Daily Wrap-up

Daily Wrap-up

Daily Wrap-up TSX advances on US jobs, UK election
The Toronto Stock Exchange gained Friday as positive news from both sides of the Atlantic saw global sentiment rise. Even domestic job losses didn’t stop the positive end to the week. After a tricky week’s trading and mixed economic data Wall Street closed with gains after the US employment report revealed 223,000 new jobs were added and a 5.4 per cent unemployment rate although wage growth was just 0.1 per cent. European markets closed up 3 per cent as the pro-business Conservative party won a majority in the UK’s general election. Earlier in the day Asian markets closed mixed with Australia’s growth still causing concern while hope is rising of China adding further stimulus.

The S&P/TSX Composite Index closed up 81.20 (0.54 per cent)

The NYSE closed higher (Dow up 267)

Oil is trending higher (Brent $65.53,WTI $ 59.48 at 9.05pm)

Gold is trending higher

The loonie is valued at U$0.8269 (at 9.05pm)
19,700 jobs lost in Canada in April
There was a net loss of 19,700 jobs in Canada in April, StatsCan revealed Friday. There were 46,900 new full time positions while 66,500 part time roles were cut. Unemployment stayed at 6.8 per cent for the third month. Despite the downturn in oil Alberta added 12,500 net jobs while BC lost 28,700. Analysts had expected the unemployment rate to rise to 6.9 per cent but for only 5,000 net job losses.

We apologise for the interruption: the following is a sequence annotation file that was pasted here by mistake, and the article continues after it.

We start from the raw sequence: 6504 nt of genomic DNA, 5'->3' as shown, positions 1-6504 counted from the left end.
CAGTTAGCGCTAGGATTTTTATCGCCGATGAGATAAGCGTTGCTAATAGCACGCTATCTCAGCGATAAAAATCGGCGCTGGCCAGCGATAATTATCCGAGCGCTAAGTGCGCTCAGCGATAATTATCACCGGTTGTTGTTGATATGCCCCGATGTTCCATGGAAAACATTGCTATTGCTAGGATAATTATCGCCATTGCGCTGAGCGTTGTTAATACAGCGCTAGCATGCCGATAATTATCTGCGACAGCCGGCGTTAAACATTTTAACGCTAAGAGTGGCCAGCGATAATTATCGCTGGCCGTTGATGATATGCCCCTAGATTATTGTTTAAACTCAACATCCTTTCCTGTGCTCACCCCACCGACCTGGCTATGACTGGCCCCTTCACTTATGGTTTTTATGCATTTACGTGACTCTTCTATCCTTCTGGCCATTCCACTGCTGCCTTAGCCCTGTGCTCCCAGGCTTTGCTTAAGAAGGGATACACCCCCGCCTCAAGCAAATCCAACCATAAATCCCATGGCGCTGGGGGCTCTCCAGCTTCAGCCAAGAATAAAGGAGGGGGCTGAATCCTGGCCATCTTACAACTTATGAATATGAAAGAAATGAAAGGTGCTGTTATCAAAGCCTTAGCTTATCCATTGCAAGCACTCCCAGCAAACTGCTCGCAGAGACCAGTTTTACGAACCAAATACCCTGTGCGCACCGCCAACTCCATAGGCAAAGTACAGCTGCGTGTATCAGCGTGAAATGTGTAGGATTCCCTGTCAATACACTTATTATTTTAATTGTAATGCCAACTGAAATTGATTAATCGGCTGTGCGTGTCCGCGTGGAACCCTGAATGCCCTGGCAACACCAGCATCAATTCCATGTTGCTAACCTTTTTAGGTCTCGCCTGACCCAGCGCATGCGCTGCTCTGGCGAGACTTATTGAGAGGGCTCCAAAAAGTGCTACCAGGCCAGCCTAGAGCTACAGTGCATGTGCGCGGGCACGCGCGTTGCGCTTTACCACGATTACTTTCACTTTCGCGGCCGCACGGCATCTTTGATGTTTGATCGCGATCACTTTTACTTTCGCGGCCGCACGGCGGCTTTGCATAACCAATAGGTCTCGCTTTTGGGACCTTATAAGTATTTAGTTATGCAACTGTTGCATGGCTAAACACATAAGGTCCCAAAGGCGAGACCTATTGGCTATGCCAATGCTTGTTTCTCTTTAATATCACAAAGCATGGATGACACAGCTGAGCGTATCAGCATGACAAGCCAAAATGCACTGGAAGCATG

Victoria could introduce licensing for marijuana dispensaries
The Victoria City Council is considering introducing a licensing scheme for marijuana dispensaries similar to the model in Vancouver. The city has 18 dispensaries but only 7 have business licences and the council is now considering other options. The federal government maintains that the shops are illegal and is therefore generally opposed to licensing.
17 per cent max out TFSA contributions
Almost one in five Canadians has put the maximum allowed savings into their tax free savings accounts and it’s not just the wealthiest Canadians who are using the accounts to their full advantage. The Financial Post reports that 60 per cent of those using the maximum $10,000 earn less than $60,000.

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